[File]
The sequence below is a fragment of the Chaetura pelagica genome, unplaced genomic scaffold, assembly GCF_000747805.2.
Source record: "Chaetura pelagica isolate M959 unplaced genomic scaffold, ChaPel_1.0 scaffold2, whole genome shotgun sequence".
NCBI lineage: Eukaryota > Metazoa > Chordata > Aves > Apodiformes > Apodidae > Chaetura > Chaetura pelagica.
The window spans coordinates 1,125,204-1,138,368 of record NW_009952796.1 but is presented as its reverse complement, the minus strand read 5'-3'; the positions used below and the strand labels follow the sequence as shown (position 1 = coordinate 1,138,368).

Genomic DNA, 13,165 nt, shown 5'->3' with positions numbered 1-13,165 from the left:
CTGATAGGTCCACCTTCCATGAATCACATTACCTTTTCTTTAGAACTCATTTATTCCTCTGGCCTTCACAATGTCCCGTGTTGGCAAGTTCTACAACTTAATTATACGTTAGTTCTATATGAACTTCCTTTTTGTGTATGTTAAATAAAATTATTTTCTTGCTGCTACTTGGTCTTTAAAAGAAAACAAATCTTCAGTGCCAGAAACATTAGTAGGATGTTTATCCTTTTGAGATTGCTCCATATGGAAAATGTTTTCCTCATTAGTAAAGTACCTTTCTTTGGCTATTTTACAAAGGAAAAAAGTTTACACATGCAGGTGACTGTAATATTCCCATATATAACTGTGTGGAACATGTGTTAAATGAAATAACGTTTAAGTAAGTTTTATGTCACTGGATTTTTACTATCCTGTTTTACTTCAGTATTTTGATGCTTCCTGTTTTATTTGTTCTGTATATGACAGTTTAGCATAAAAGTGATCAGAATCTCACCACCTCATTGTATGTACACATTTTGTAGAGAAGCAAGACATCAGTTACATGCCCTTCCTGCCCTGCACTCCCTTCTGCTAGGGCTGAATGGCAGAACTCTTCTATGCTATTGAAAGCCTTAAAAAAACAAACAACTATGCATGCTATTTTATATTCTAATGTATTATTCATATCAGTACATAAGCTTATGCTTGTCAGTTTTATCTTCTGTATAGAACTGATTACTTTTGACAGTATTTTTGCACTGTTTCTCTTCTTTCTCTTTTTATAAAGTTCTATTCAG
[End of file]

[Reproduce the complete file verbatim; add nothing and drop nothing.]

The sequence below is a fragment of the Chaetura pelagica genome, unplaced genomic scaffold, assembly GCF_000747805.2.
Source record: "Chaetura pelagica isolate M959 unplaced genomic scaffold, ChaPel_1.0 scaffold2, whole genome shotgun sequence".
NCBI lineage: Eukaryota > Metazoa > Chordata > Aves > Apodiformes > Apodidae > Chaetura > Chaetura pelagica.
The window spans coordinates 1,125,204-1,138,368 of record NW_009952796.1 but is presented as its reverse complement, the minus strand read 5'-3'; the positions used below and the strand labels follow the sequence as shown (position 1 = coordinate 1,138,368).

Genomic DNA, 13,165 nt, shown 5'->3' with positions numbered 1-13,165 from the left:
CTGATAGGTCCACCTTCCATGAATCACATTACCTTTTCTTTAGAACTCATTTATTCCTCTGGCCTTCACAATGTCCCGTGTTGGCAAGTTCTACAACTTAATTATACGTTAGTTCTATATGAACTTCCTTTTTGTGTATGTTAAATAAAATTATTTTCTTGCTGCTACTTGGTCTTTAAAAGAAAACAAATCTTCAGTGCCAGAAACATTAGTAGGATGTTTATCCTTTTGAGATTGCTCCATATGGAAAATGTTTTCCTCATTAGTAAAGTACCTTTCTTTGGCTATTTTACAAAGGAAAAAAGTTTACACATGCAGGTGACTGTAATATTCCCATATATAACTGTGTGGAACATGTGTTAAATGAAATAACGTTTAAGTAAGTTTTATGTCACTGGATTTTTACTATCCTGTTTTACTTCAGTATTTTGATGCTTCCTGTTTTATTTGTTCTGTATATGACAGTTTAGCATAAAAGTGATCAGAATCTCACCACCTCATTGTATGTACACATTTTGTAGAGAAGCAAGACATCAGTTACATGCCCTTCCTGCCCTGCACTCCCTTCTGCTAGGGCTGAATGGCAGAACTCTTCTATGCTATTGAAAGCCTTAAAAAAACAAACAACTATGCATGCTATTTTATATTCTAATGTATTATTCATATCAGTACATAAGCTTATGCTTGTCAGTTTTATCTTCTGTATAGAACTGATTACTTTTGACAGTATTTTTGCACTGTTTCTCTTCTTTCTCTTTTTATAAAGTTCTATTCAG